Bidirectionally, diabetes increases inflammation in periodontal tissues. PGE2 and IL-1β are elevated in patients with type 1 diabetes who have either gingivitis or periodontitis compared with patients without diabetes with the same degree of periodontal disease.43 Research has shown that patients with diabetes and severe periodontitis have depressed neutrophil function, specifically a reduction in polymorphonuclear activity, impairment with chemotaxis, and phagocytosis, allowing bacteria to persist in the periodontal gum pocket; thus, these patients exhibit a significant increase in destruction of the periodontal attachment apparatus compared with diabetic patients with mild periodontitis.44,45 There is a prolonged inflammatory response to P gingivalis as denoted by an increase in production of IL-6 and TNF-α in patients with diabetes compared with those without diabetes.45,46 These altered host-defense mechanisms and increases in proinflammatory mediators in patients with diabetes result in an increase in the level of peridontal inflammation present as well as contribute to increased insulin resistance and poor diabetic metabolic glycemic control.45,47,48 Improving periodontal health through treatment has shown to reduce the levels of inflammatory mediators, such as IL-6, TNF-α, and CRP in patients with and without diabetes.49,50 In addition, it has been suggested that enhanced apoptosis may contribute to periodontitis as a complication of diabetes, rendering the effect of delayed wound healing.51,52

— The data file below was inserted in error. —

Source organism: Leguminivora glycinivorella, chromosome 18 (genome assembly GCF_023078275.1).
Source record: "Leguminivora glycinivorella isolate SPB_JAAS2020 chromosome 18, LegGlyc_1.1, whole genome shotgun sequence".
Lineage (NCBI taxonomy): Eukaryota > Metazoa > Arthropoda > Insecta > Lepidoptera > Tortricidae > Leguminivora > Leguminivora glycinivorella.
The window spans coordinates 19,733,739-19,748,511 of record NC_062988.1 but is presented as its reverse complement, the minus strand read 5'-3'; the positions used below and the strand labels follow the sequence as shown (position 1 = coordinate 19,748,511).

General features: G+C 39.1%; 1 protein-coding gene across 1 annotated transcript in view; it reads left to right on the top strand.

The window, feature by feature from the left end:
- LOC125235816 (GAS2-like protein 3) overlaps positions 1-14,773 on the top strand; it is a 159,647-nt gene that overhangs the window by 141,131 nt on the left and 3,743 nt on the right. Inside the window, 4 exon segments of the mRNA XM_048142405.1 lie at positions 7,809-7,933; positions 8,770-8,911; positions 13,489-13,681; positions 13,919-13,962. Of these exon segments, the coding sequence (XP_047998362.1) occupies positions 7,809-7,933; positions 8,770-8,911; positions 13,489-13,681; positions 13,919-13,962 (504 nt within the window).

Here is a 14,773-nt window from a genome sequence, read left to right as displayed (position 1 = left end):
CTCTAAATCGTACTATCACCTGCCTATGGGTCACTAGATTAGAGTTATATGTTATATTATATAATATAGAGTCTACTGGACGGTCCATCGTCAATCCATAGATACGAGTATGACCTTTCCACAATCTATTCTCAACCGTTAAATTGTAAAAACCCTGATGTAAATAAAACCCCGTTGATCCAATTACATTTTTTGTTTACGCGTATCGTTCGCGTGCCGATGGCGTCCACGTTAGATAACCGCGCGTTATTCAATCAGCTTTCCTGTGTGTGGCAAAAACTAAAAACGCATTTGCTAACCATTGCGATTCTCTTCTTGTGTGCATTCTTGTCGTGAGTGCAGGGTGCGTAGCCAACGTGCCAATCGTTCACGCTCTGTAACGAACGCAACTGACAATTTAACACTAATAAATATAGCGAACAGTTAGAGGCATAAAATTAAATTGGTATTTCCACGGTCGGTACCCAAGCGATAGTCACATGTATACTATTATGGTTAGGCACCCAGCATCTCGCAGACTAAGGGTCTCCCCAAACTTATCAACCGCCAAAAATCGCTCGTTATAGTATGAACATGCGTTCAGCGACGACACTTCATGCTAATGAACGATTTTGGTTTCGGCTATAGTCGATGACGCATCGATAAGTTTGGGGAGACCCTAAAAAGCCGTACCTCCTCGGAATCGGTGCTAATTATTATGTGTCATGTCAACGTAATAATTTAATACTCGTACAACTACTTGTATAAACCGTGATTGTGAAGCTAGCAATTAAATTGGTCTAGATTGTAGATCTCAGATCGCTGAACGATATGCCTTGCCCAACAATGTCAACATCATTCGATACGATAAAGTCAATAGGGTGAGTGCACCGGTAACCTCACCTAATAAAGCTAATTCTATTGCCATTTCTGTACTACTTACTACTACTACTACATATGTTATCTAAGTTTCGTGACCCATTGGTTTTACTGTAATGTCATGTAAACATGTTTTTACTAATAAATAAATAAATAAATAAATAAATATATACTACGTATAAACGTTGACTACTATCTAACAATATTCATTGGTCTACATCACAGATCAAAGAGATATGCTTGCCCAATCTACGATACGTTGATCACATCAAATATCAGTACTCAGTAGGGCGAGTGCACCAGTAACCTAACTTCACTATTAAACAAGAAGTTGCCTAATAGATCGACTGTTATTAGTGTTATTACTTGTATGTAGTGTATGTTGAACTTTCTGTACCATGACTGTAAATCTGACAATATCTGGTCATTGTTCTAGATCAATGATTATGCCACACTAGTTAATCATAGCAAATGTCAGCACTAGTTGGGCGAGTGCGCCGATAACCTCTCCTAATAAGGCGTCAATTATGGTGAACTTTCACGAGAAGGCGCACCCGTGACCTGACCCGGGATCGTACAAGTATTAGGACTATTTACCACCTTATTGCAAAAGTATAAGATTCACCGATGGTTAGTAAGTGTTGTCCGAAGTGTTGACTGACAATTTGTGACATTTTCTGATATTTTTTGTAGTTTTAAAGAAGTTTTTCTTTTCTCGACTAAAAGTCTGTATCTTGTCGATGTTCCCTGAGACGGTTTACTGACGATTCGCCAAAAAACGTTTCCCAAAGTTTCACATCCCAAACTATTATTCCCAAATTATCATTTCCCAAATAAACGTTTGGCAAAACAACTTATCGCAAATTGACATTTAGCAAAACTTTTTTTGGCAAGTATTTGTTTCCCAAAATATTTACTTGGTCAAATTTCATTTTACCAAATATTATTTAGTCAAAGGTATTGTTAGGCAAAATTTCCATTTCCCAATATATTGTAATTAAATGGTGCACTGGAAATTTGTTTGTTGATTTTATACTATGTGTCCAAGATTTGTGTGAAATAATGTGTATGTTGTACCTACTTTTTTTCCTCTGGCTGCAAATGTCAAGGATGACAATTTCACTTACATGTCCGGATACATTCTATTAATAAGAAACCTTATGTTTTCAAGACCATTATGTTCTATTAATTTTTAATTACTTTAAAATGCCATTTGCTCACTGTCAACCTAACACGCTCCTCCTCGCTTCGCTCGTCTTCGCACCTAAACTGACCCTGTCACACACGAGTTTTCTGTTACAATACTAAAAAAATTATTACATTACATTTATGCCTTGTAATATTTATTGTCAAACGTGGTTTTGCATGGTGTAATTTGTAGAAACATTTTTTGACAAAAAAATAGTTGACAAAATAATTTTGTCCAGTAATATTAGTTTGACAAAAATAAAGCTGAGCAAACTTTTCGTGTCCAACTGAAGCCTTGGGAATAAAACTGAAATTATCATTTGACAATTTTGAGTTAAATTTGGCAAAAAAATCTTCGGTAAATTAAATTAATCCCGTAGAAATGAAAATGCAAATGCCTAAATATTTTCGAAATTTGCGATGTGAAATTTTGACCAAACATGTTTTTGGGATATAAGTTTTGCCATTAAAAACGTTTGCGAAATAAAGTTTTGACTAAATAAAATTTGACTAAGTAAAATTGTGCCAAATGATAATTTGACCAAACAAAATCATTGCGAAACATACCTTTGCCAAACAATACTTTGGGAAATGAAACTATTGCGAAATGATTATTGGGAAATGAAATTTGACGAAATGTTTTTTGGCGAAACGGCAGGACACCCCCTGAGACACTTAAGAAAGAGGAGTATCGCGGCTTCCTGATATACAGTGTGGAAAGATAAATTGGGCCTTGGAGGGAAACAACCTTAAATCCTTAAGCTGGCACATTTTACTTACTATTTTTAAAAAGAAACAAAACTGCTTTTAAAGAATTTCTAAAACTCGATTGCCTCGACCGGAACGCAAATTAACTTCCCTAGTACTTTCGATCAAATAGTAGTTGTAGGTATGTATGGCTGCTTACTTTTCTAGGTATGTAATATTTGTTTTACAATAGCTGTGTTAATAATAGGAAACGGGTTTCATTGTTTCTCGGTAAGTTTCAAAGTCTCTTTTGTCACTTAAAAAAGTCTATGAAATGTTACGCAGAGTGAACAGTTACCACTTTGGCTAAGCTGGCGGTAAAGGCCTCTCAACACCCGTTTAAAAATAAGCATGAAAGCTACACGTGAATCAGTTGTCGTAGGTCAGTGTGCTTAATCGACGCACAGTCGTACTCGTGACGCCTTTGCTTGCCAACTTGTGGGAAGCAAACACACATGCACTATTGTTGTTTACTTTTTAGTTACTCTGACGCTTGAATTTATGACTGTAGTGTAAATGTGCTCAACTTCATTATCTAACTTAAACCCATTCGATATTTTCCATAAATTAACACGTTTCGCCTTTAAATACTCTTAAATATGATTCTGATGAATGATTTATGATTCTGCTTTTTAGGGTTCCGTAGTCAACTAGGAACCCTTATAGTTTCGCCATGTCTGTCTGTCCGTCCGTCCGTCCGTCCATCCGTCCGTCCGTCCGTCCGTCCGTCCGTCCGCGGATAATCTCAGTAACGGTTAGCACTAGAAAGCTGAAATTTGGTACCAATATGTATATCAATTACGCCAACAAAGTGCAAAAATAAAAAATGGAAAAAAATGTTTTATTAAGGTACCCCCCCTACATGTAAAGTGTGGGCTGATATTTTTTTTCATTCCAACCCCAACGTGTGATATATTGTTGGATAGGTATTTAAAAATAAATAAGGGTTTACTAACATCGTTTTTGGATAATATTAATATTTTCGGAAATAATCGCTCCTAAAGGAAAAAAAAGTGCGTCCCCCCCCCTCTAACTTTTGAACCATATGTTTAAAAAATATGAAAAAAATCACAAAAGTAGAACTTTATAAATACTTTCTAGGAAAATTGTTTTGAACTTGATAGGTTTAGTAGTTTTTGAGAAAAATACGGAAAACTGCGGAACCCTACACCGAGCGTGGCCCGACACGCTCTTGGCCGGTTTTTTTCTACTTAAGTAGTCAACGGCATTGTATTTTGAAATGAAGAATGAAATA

Although more research regarding cause and effect is needed, many researchers have established an association between periodontal disease and cardiovascular disease, stroke, and diabetes. Periodontal disease is a chronic infection that contributes to an inflammatory response in the oral cavities of susceptible individuals. Support has been provided describing plausible biologic mechanisms by which periodontal disease may also contribute to the chronic systemic inflammatory burden. A vast amount of data shows an association between periodontal disease and these conditions. Additional randomized, controlled studies are needed to demonstrate causality. Also, prospective, randomized controlled efficacy studies are necessary. Future studies may show the efficacy of periodontal therapy related to positive outcomes with regard to these conditions.
ABOUT THE AUTHOR
Dr. Glascoe is an associate professor in the Department of Periodontics and Preventive Services at Howard University College of Dentistry, Washington, DC.